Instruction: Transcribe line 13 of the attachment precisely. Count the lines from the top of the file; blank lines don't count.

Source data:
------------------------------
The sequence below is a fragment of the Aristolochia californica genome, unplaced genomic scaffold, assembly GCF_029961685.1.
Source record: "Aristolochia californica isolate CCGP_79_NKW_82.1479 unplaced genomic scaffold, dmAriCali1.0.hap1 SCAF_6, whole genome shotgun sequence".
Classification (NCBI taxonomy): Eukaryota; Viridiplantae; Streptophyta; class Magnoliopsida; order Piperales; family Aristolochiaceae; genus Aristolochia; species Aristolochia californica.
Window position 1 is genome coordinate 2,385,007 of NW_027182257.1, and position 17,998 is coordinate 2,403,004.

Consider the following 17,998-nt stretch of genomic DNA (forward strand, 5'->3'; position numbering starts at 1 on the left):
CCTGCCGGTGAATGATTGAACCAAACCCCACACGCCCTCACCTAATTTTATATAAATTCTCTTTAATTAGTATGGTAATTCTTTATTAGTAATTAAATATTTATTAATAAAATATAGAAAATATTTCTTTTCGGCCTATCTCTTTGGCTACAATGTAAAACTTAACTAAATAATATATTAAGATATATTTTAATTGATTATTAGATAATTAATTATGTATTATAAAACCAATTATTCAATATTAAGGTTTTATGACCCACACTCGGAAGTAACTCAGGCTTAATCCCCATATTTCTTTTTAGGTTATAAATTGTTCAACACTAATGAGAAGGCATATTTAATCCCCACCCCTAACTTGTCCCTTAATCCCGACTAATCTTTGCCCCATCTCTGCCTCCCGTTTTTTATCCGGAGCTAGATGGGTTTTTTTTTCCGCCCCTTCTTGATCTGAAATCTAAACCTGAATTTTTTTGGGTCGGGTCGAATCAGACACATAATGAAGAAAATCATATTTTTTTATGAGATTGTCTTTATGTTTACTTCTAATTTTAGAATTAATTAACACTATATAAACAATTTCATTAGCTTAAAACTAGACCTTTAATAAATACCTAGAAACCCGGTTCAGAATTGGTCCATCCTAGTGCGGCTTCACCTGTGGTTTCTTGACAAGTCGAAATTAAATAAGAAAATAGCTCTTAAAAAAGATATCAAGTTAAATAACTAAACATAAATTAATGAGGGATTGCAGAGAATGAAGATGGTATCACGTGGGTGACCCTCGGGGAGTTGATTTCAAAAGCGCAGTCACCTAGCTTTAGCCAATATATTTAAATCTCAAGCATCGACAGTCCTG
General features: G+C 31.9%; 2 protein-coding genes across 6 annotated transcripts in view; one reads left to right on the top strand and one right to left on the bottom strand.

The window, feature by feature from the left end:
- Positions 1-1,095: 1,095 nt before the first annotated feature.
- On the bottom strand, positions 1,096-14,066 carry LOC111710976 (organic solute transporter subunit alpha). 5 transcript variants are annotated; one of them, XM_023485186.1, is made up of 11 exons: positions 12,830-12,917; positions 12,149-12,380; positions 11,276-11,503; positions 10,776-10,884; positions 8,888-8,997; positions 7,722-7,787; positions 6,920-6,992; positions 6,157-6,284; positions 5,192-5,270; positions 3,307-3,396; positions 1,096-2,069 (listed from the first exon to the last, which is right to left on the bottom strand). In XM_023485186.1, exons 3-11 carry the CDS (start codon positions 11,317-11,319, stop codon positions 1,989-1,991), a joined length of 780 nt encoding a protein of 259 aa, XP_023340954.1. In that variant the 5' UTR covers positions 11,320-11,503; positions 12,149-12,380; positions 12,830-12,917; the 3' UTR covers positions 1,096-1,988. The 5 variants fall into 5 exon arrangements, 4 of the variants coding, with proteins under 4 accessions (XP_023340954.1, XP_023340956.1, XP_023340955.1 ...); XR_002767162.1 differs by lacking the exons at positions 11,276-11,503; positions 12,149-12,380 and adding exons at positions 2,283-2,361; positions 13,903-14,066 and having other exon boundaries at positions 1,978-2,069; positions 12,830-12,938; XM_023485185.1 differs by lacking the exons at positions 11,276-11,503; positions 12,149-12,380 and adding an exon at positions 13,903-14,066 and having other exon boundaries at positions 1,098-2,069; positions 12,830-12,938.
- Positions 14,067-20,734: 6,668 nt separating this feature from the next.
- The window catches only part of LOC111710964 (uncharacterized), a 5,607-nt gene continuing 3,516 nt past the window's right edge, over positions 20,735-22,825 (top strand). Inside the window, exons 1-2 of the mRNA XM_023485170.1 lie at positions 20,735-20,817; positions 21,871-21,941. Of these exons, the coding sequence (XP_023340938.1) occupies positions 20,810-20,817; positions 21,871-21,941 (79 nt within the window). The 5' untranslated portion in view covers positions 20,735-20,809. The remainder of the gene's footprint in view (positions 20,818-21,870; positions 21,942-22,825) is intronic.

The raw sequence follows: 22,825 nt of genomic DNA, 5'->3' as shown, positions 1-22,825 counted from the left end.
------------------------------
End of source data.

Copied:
The raw sequence follows: 22,825 nt of genomic DNA, 5'->3' as shown, positions 1-22,825 counted from the left end.